The closing act of part two was the Irish enigma that is Maeve Higgins. Now this is the second time in a couple of months that I have seen her perform, and I have to admit I am still bemused. She has a good reputation, especially in her native Ireland, but I have yet to see how, in my opinion anyway, this is justified. It could be the character she is portraying, but at times I would think she has never been on stage before in her life. She has some decent material, for me and a fair percentage of the crowd, no where near enough to sustain her set. When I saw her in August I assumed she had a ‘bad day at the office’, but now I’m not so sure, but I know she is not for me.

Following the second interval and prize draw, Susan Calman introduced Shazia Mirza, our headline act of the evening.

I have seen Ms Mirza quite a few times over the years and have to say have always enjoyed her as a performer. Birmingham born of Asian heritage she always has a lot to say and the quality of her material is never in doubt. As well as a stand-up she does a lot of writing too, and the erudite nature of her set is testimony to this. Shazia always has plenty to say on her culture and upbringing, possibly able to go places with it that others may fear to tread, but never pushes the boundaries too far.

From the off she was drawing howls of laughter with the majority of her well written and confidently delivered performance, and when she smiled the whole stage was illuminated. She majored on a recent excursion to Buckingham Palace, an event that was comedy gold for a comedian of her calibre, and boy did she make use of this. Shazia, although pretty well known in the comedy world, in my opinion deserves to be a household name, and let’s hope this occurs sooner than later.

The Stand Comedy Club runs gigs nearly every night of the year. It always has good acts, encourages emerging talent and is staffed by friendly efficient people under the leadership of Tommy Sheppard.  To find out about forthcoming gigs check out their website for details and hopefully I’ll see you there.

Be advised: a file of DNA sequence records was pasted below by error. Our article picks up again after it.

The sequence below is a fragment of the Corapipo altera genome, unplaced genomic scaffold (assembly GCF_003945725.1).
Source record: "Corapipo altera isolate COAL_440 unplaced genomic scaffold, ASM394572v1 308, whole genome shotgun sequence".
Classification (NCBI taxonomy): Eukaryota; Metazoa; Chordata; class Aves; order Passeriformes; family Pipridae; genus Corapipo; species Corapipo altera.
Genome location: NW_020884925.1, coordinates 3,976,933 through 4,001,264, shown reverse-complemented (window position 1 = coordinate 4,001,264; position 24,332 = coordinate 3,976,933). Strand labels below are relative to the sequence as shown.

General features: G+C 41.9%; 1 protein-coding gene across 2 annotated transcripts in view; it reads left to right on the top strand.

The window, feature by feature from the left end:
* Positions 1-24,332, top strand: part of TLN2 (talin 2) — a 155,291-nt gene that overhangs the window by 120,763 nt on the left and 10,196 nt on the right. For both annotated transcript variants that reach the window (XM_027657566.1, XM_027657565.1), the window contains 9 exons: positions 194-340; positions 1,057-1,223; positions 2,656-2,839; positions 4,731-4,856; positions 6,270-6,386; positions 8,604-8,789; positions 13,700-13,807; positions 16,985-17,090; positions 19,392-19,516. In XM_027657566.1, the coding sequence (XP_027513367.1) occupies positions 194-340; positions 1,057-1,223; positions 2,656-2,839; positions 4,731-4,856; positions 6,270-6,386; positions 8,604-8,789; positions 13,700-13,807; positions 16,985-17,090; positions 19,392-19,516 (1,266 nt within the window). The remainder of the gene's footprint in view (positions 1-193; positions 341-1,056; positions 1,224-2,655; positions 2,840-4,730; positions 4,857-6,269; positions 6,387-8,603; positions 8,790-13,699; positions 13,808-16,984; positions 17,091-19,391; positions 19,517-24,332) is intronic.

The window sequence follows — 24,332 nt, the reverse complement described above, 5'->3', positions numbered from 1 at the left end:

Masters of the House Hosted by Nicholas Parsons

In some ways the putting together of a compilation musical show is similar to taking a journey in a car.

Each has to start at the beginning and each will reach the end, but it is the quality of how one completes this journey that makes or breaks the experience. Travel in a twenty-year-old banger and the whole trip will be less enjoyable than if one travelled in a brand new Rolls.

The concept of this show is a well tried and tested one. Several singers with West End pedigrees and a small backing band being the essence and shows such as ‘Magic of the Musicals’, featuring Marti Webb and Mark O’Malley, was the first I saw almost 20 years ago and ‘Beyond the Barricade’ performed by Andy Reiss and David Fawcett together with a veritable cornucopia of West End girls have been a regular ‘must see’ over the last decade. Why? They are definitely a ‘Rolls journey’.

Masters of the House have been around for a decade also, but this was the first time they had fallen under my gaze at Dunfermline’s’ Alhambra Theatre. Again the two girl- two guy format prevailed, but with the addition of Nicholas Parsons attempting to put a storyline together as they featured their own arrangements of a whole host of West End and Broadway musical numbers including in the first half, selections from Cabaret, Godspell, Evita, Wicked and West Side Story amongst others.

Part two was again something similar starting with a Rogers and Hammerstein montage and venturing into Chicago, Blood Brothers, Rent, Hair, Les Mis of course and encoring with a Mama Mia mix.

The participants vary each performance as there appear to be a pool of talent available and I’m afraid that I could only catch their first names, those being Amanda, Hayley, Nick and David and while each had their moments, I felt the show had initially at least an under rehearsed feel about it. Certainly not the silky smooth style other mentioned companies exude. This did improve somewhat for the second act I am pleased to say.

However, the journey was completed and to most of the audiences satisfaction. Perhaps they are more comfortable travelling in lesser cars, I’m afraid it’s my preference for a limousine.